Finally, by taking both more than purely political forms of domination and more than purely economic markets into account, we come to the conclusion that organizations with a more polyphonic self-concept can act more strategically as change agencies between the markets of society, i.e. they can more effectively influence the exchange rates between the economic and the non-economic spheres of society in their interest.
The one (best) market dogma
If we think of markets, then we think of merchandise markets (Weber, 2006), of the formation of market prices (Coase, 1990), of the antagonists of hierarchy (Williamson, 1975), or of “sets of money-mediated exchange transactions” (Zafirovski, 2007: 313).
For Systems Theory the market is the “inner environment of the economic system”1 (Luhmann, 1988). This list of purely economic market metaphors could be continued endlessly; the mythic trinity of money, market, and economy seems untouchable, and the dogma of the one and only (economic) market so strong that even the most determined opponents of the market principle (c.f. Ulrich, 2005) are finally turned into its accomplices (c.f. Zelizer, 2007): By patronizing society from the market they support the conservation of the economic shape of both society and market. But, are straight business ethicists and critical economic sociologists really helpers of economism? What else can this sentence mean?
This sentence means business, and in order to understand it, we are to follow a contraintuitive strategy; we are to trust a theory which is not only assumed to be complicated and non-functional (though functionalistic) but also part of the one-market mainstream, Systems Theory in the tradition of Luhmann (1987, 1997). As already mentioned,
Luhmann assumes markets to be the inner environment of the economic system:
We can consider markets to be the intra-economic environment of the systems participating in the economic system, with this environment being both different in each case and the „Der Markt als innere Umwelt des Wirtschaftssystems“ (Luhmann, 1988, p. 91). In this context, the term environment indicates everything which is not the actual system of reference.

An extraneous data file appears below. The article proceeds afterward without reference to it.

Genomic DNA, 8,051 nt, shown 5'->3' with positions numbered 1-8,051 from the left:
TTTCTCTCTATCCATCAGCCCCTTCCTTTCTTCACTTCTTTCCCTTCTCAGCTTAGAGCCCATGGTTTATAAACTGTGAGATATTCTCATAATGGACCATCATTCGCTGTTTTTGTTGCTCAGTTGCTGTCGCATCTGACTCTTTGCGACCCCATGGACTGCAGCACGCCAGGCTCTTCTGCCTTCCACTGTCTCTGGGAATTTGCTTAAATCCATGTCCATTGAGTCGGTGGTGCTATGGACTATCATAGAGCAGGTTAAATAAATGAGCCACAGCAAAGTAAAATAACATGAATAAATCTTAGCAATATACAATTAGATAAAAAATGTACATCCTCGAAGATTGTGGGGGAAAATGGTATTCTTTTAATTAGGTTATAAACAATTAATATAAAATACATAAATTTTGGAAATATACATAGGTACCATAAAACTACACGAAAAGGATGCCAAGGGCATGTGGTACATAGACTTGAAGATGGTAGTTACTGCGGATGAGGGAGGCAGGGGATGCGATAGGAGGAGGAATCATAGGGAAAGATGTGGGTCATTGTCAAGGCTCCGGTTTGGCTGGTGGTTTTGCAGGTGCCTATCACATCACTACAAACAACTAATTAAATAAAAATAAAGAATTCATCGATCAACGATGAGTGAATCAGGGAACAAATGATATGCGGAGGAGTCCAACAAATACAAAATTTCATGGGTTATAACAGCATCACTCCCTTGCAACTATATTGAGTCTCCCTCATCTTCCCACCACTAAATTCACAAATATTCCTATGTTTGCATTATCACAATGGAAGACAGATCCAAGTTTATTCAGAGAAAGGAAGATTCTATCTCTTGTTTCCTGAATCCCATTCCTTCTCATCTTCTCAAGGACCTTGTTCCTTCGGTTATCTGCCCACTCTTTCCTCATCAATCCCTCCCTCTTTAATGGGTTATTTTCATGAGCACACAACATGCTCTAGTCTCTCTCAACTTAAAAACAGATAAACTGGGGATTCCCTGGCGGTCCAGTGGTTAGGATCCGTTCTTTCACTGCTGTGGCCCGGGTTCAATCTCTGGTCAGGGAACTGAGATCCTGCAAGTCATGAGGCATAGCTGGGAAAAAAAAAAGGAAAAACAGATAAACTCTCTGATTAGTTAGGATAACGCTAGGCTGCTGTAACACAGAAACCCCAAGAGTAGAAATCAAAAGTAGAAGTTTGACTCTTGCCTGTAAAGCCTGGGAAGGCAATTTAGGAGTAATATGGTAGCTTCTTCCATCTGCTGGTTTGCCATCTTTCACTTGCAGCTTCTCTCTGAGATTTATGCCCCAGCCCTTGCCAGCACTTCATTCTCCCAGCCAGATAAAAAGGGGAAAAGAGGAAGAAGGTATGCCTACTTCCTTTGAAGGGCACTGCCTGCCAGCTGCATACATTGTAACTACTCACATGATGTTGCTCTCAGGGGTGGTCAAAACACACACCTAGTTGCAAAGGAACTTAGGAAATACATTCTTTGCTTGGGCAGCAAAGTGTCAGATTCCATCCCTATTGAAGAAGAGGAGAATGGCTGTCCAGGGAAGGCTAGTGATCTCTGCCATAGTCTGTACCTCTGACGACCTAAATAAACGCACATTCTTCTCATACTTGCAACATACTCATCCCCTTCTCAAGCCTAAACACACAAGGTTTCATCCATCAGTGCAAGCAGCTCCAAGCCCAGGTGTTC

Leading Systems. Preprints of the Competence Center for Management at the Berne University of Applied Sciences 35 same for all, at the same time. Thus, the notion of market refers not to a system but to an environment – but to an environment which can only be differentiated as system, i.e. the economic system, in this case. Therefore, as a market the economic system itself becomes the environment of its own activities …2 It is hard to imagine how this definition can give us a clear picture of the nature of the
market and its non-economic dimension. But, if we examine economic history, the picture becomes clearer3:
Within the ancient societies, markets started their career in the economic life of the city states (c.f. Swedberg, 2007a, 14f). The first markets in history served long-distant trade and were situated outside the municipal area. So, no matter whether we focus on the economy of single oikoi or the economy of the polis as a whole, the market was the environment of the economic system in the most manifest sense.
In the next step, markets were internalized. For example, the Agora of Athens was situated in the centre. Nonetheless, the Agora remained a part of the world outside, restrained by boundary stones and ruled by different laws than those effective in the rest of the polis. In this literal sense, the market was an “inner environment”. If we now focus on the economic dimension of the oikoi and find them starting to produce not only for their own needs but also with regard to the needs of other oikoi, then the quotation above becomes much more evident. The market for both the suppliers and the demanders of the homemade products is the same for all oikoi: all the other oikoi, in each case. But the oikoi were multi-functional households sharing not only commodities but also more intangible assets such as ideas, knowledge, objects of art, and loyalties; and they shared these at the market. Thus, why should their market have been an exclusively economic one?
Perhaps the current dominance of the economic market principle results from the internalization of the former external markets (or “ports of trade”, c.f. Polanyi, 1963) which „Als Markt kann man (…) die wirtschaftsinterne Umwelt der partizipierenden Systeme des Wirtschaftssystems ansehen, die für jedes eine andere, zugleich aber für alle dieselbe ist. Der Begriff des Marktes bezeichnet also kein System, sondern eine Umwelt – aber eine Umwelt, die nur als System, in diesem Fall also als Wirtschaftssystem, ausdifferenziert werden kann. Als Markt wird mithin das Wirtschaftssystem selbst zur Umwelt seiner eigenen Aktivitäten …“ (Luhmann, 1988, p. 94).